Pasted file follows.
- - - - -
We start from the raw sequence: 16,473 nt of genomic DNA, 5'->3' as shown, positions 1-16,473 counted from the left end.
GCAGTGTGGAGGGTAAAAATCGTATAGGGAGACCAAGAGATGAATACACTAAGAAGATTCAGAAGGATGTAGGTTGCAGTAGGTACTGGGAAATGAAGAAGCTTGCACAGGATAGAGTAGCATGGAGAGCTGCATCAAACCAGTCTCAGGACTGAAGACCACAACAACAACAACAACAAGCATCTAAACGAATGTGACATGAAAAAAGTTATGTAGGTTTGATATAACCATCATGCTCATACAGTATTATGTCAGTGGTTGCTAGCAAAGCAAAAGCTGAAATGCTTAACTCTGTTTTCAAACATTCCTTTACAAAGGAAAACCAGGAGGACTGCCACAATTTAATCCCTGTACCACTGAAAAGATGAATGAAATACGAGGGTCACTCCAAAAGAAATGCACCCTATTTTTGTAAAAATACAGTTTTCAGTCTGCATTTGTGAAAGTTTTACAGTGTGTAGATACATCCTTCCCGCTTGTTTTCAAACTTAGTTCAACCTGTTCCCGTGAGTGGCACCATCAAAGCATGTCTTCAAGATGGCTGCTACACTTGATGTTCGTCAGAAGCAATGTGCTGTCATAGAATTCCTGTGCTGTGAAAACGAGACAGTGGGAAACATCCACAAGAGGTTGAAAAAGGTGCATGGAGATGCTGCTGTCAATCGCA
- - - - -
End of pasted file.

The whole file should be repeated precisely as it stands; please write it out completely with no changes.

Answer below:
We start from the raw sequence: 16,473 nt of genomic DNA, 5'->3' as shown, positions 1-16,473 counted from the left end.
GCAGTGTGGAGGGTAAAAATCGTATAGGGAGACCAAGAGATGAATACACTAAGAAGATTCAGAAGGATGTAGGTTGCAGTAGGTACTGGGAAATGAAGAAGCTTGCACAGGATAGAGTAGCATGGAGAGCTGCATCAAACCAGTCTCAGGACTGAAGACCACAACAACAACAACAACAAGCATCTAAACGAATGTGACATGAAAAAAGTTATGTAGGTTTGATATAACCATCATGCTCATACAGTATTATGTCAGTGGTTGCTAGCAAAGCAAAAGCTGAAATGCTTAACTCTGTTTTCAAACATTCCTTTACAAAGGAAAACCAGGAGGACTGCCACAATTTAATCCCTGTACCACTGAAAAGATGAATGAAATACGAGGGTCACTCCAAAAGAAATGCACCCTATTTTTGTAAAAATACAGTTTTCAGTCTGCATTTGTGAAAGTTTTACAGTGTGTAGATACATCCTTCCCGCTTGTTTTCAAACTTAGTTCAACCTGTTCCCGTGAGTGGCACCATCAAAGCATGTCTTCAAGATGGCTGCTACACTTGATGTTCGTCAGAAGCAATGTGCTGTCATAGAATTCCTGTGCTGTGAAAACGAGACAGTGGGAAACATCCACAAGAGGTTGAAAAAGGTGCATGGAGATGCTGCTGTCAATCGCA